A very strict definition of a naked sale would keep investors who finance public investment or companies that enter into contracts with sovereign nations or with state-owned companies from hedging the default risk of their counterparties. At a time when public-private partnerships and private financing of public infrastructure projects are considered one of the drivers of global growth, making it harder to manage country risk may, at the very least, increase the costs of these partnerships and this financing and, at worst, prove a major hurdle to their development.

This limitation on the hedging of risk for companies exporting capital goods, engaged in major international contracts with the public sector, and for the credit institutions that finance them, is of a nature, if it is generalised, to slow down or render more difficult the exports of a large number of countries within the European Union.

The following elements can be accessed by pressing [Ctrl] and clicking on the link:

Open letter addressed by EDHEC-Risk Institute to European Internal Market Commissioner Michel Barnier on March 15, 2010: Source.

Commissioner Barnier’s response on May 5, 2010 (in French): Source.

EDHEC-Risk Institute Position Paper “Spillover Effects of Counter-cyclical Market Regulation: Evidence from the 2008 Ban on Short Sales,” March 2010: Source.


EDHEC-Risk Institute is part of EDHEC Business School, one of Europe’s leading business schools and a member of the select group of academic institutions worldwide to have earned the triple crown of international accreditations (AACSB, EQUIS, Association of MBAs). www.edhec-risk.com.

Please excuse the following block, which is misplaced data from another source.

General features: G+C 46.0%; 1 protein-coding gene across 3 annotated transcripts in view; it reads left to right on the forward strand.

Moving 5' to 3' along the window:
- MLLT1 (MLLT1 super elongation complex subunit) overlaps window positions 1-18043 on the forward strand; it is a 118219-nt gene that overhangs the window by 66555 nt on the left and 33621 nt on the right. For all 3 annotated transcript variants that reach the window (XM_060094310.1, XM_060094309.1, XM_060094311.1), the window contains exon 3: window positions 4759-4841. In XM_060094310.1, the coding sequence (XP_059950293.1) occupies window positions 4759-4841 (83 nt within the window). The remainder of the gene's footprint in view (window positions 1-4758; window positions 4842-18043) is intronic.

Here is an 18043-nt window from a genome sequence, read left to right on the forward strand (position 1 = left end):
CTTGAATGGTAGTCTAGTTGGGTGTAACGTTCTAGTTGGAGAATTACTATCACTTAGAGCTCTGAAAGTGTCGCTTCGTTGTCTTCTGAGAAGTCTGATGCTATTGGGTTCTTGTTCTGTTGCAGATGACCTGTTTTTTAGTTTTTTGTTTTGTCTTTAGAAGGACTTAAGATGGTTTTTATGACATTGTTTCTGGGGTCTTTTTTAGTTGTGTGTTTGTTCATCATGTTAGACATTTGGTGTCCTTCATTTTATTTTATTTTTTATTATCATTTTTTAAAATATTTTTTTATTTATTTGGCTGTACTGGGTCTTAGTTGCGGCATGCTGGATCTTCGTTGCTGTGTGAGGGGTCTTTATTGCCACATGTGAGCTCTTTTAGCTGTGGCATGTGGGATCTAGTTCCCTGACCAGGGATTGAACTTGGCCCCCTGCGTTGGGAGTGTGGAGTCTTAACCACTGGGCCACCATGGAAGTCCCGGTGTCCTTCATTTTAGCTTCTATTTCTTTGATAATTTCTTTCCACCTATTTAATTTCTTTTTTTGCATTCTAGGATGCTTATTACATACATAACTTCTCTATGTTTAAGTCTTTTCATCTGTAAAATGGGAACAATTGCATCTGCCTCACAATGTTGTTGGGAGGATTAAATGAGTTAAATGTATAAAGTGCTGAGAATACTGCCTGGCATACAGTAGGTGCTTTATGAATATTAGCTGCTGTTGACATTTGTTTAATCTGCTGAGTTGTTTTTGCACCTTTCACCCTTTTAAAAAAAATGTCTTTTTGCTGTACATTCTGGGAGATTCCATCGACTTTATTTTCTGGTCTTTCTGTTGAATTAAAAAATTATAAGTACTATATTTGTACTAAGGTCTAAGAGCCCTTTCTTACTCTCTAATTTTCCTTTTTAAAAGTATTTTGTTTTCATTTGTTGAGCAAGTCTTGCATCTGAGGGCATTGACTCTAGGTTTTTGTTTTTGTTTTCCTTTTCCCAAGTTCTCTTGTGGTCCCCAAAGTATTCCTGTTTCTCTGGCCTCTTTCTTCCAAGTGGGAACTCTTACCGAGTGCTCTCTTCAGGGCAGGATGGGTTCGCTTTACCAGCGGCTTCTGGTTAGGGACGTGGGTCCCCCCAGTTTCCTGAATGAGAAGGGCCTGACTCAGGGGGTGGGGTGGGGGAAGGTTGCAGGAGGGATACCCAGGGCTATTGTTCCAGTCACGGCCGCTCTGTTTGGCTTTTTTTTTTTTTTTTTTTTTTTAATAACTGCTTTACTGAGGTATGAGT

Bg

What do you think?

   Use "anonymous" as my name    |   Alert me via email on new comments   |   
Today's Exclusives Today's Other Voices More Exclusives
Previous Opalesque Exclusives                                  
More Other Voices
Previous Other Voices                                               
Access Alternative Market Briefing


  • Top Forwarded
  • Top Tracked
  • Top Searched
  1. Macks aim to raise $750m for real estate debt fund[more]

    From Therealdeal.com: Father-son duo William and Richard Mack and former Blackstone Group managing director Peter Sotoloff are starting a new real estate debt fund. Together, the trio hopes to raise more than $750 million for the private equity fund, according to the Wall Street Journal. The fund wi

  2. Manager Profile - Seth Klarman: Lessons for retail and institutional investors[more]

    From Valuewalk.com: Seth Klarman is virtually unknown outside value circles, despite his impressive record and value of assets under management. On average Baupost has returned 19% p.a. despite holding a large portion of its assets in cash. During the financial crisis, Seth Klarman’s funds lost some

  3. North America - FATCA leads 75% of U.S. expats to consider dropping citizenship[more]

    From International-adviser.com: Nearly three quarters of American expats are considering the renouncement of their citizenship following July’s introduction of the “absurd” Foreign Account Tax Compliance Act (FATCA). The findings, which were revealed in a survey by deVere, come alongside the news th

  4. Hedge funds fell 1.18% in September on Fed tightening and ECB loosening[more]

    Komfie Manalo, Opalesque Asia: Hedge funds fell 1.18% in September on Fed tightening and loosening of the European Central Bank’s policy on equity markets, according to the Barclay Hedge Fund Index co

  5. New app allows asset managers easy interaction with portfolios, securities, holdings, transaction details[more]

    Komfie Manalo, Opalesque Asia: Global financial services software company SS&C Technologies Holdings has launched Explorer, a powerful data visualization and analysis tool that turns critical investment data into meaningful information. Explore